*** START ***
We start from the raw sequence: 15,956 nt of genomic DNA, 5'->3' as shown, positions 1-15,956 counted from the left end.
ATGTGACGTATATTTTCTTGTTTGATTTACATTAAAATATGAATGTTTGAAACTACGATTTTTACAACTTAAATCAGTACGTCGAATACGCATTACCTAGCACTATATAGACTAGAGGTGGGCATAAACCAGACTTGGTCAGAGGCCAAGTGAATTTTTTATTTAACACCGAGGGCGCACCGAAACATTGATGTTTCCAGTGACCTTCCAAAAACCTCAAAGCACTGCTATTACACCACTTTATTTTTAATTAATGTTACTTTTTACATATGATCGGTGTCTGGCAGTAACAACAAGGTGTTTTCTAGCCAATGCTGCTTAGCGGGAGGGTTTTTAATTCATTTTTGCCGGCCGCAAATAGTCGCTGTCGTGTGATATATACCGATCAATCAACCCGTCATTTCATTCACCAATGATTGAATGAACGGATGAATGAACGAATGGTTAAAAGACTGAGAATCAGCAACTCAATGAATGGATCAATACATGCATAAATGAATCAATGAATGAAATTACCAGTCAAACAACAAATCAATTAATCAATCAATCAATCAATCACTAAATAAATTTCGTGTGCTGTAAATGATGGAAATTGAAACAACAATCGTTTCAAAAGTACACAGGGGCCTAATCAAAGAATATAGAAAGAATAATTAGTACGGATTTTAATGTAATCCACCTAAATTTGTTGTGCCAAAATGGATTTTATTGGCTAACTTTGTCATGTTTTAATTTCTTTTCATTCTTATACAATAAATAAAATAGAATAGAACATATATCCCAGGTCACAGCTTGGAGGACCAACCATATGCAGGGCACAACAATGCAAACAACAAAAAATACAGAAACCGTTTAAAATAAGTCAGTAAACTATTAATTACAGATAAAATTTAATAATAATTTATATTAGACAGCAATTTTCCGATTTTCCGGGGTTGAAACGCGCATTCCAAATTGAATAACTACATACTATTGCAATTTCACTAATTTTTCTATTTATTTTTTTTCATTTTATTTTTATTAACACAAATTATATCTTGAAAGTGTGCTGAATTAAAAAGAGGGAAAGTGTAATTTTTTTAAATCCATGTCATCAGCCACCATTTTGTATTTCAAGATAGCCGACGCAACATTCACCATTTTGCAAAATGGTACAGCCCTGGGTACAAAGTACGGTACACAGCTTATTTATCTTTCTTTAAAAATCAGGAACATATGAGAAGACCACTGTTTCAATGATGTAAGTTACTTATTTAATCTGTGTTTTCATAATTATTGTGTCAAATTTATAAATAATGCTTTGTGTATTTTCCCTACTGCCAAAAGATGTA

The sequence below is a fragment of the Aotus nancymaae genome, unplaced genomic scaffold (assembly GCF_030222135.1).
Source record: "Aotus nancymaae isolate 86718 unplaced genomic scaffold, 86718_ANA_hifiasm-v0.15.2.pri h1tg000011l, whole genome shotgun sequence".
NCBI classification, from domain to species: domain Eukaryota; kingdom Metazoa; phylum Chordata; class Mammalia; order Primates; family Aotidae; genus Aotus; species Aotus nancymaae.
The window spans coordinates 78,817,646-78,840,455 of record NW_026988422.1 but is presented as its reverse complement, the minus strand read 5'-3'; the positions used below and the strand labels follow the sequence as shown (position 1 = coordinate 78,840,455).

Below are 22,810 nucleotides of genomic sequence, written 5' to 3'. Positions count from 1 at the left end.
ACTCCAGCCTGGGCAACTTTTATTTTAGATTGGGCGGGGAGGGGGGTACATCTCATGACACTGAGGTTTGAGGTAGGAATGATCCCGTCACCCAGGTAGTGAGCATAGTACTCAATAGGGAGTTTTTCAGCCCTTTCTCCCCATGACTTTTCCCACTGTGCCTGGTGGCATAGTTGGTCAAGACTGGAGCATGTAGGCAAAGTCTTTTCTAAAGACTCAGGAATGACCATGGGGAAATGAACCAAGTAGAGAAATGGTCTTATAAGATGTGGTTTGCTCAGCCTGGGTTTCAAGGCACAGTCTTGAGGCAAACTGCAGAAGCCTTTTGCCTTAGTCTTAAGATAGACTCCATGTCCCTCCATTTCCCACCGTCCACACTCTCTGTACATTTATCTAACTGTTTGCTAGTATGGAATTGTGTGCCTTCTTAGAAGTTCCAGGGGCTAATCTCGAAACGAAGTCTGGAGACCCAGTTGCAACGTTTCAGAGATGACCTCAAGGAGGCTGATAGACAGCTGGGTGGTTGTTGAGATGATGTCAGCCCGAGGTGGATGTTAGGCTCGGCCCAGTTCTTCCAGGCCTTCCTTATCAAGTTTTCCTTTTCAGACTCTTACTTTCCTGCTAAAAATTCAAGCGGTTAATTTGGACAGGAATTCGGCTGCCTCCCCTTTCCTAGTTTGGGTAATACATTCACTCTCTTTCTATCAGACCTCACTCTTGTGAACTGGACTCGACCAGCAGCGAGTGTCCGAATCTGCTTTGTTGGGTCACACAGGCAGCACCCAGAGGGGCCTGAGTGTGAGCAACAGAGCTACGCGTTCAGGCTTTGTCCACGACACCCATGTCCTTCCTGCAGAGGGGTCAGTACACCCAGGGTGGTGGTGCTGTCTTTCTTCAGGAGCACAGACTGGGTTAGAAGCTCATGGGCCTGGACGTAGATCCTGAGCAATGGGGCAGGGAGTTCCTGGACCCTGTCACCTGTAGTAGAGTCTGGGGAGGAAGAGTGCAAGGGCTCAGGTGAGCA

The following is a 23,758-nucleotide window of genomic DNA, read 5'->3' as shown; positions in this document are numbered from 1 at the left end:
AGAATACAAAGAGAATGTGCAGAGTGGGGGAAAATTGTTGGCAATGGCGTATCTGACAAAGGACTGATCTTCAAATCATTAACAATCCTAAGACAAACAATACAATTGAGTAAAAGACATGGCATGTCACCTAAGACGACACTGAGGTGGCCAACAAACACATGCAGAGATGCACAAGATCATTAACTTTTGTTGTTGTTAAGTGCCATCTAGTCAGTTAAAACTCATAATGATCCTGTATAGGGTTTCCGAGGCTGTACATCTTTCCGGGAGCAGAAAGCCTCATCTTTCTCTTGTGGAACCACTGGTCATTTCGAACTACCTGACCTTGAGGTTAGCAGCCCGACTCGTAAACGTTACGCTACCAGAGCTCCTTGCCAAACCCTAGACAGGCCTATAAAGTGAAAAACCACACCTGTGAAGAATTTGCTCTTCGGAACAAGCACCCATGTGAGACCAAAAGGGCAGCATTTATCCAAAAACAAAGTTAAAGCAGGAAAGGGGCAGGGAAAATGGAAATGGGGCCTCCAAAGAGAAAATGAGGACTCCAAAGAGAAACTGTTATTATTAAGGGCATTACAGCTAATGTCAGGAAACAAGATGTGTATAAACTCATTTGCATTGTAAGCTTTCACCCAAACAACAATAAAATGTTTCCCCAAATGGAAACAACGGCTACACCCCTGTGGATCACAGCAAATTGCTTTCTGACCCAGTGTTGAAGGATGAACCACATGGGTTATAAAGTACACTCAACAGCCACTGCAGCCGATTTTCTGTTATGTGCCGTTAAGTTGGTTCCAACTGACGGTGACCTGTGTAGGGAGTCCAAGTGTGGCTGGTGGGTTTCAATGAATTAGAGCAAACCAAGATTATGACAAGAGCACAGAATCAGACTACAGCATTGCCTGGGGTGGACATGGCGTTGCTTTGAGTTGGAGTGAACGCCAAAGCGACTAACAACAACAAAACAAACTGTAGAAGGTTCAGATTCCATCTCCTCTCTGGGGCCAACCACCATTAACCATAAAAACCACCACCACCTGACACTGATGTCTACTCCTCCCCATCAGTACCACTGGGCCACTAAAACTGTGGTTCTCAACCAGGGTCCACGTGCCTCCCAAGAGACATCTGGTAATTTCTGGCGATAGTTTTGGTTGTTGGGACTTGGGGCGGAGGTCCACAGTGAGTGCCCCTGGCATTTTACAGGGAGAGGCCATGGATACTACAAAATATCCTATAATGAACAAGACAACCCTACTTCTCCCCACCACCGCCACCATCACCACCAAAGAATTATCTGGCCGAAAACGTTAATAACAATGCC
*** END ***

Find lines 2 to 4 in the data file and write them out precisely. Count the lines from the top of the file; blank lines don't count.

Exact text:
ATGTGACGTATATTTTCTTGTTTGATTTACATTAAAATATGAATGTTTGAAACTACGATTTTTACAACTTAAATCAGTACGTCGAATACGCATTACCTAGCACTATATAGACTAGAGGTGGGCATAAACCAGACTTGGTCAGAGGCCAAGTGAATTTTTTATTTAACACCGAGGGCGCACCGAAACATTGATGTTTCCAGTGACCTTCCAAAAACCTCAAAGCACTGCTATTACACCACTTTATTTTTAATTAATGTTACTTTTTACATATGATCGGTGTCTGGCAGTAACAACAAGGTGTTTTCTAGCCAATGCTGCTTAGCGGGAGGGTTTTTAATTCATTTTTGCCGGCCGCAAATAGTCGCTGTCGTGTGATATATACCGATCAATCAACCCGTCATTTCATTCACCAATGATTGAATGAACGGATGAATGAACGAATGGTTAAAAGACTGAGAATCAGCAACTCAATGAATGGATCAATACATGCATAAATGAATCAATGAATGAAATTACCAGTCAAACAACAAATCAATTAATCAATCAATCAATCAATCACTAAATAAATTTCGTGTGCTGTAAATGATGGAAATTGAAACAACAATCGTTTCAAAAGTACACAGGGGCCTAATCAAAGAATATAGAAAGAATAATTAGTACGGATTTTAATGTAATCCACCTAAATTTGTTGTGCCAAAATGGATTTTATTGGCTAACTTTGTCATGTTTTAATTTCTTTTCATTCTTATACAATAAATAAAATAGAATAGAACATATATCCCAGGTCACAGCTTGGAGGACCAACCATATGCAGGGCACAACAATGCAAACAACAAAAAATACAGAAACCGTTTAAAATAAGTCAGTAAACTATTAATTACAGATAAAATTTAATAATAATTTATATTAGACAGCAATTTTCCGATTTTCCGGGGTTGAAACGCGCATTCCAAATTGAATAACTACATACTATTGCAATTTCACTAATTTTTCTATTTATTTTTTTTCATTTTATTTTTATTAACACAAATTATATCTTGAAAGTGTGCTGAATTAAAAAGAGGGAAAGTGTAATTTTTTTAAATCCATGTCATCAGCCACCATTTTGTATTTCAAGATAGCCGACGCAACATTCACCATTTTGCAAAATGGTACAGCCCTGGGTACAAAGTACGGTACACAGCTTATTTATCTTTCTTTAAAAATCAGGAACATATGAGAAGACCACTGTTTCAATGATGTAAGTTACTTATTTAATCTGTGTTTTCATAATTATTGTGTCAAATTTATAAATAATGCTTTGTGTATTTTCCCTACTGCCAAAAGATGTA

The sequence below is a fragment of the Aotus nancymaae genome, unplaced genomic scaffold (assembly GCF_030222135.1).
Source record: "Aotus nancymaae isolate 86718 unplaced genomic scaffold, 86718_ANA_hifiasm-v0.15.2.pri h1tg000011l, whole genome shotgun sequence".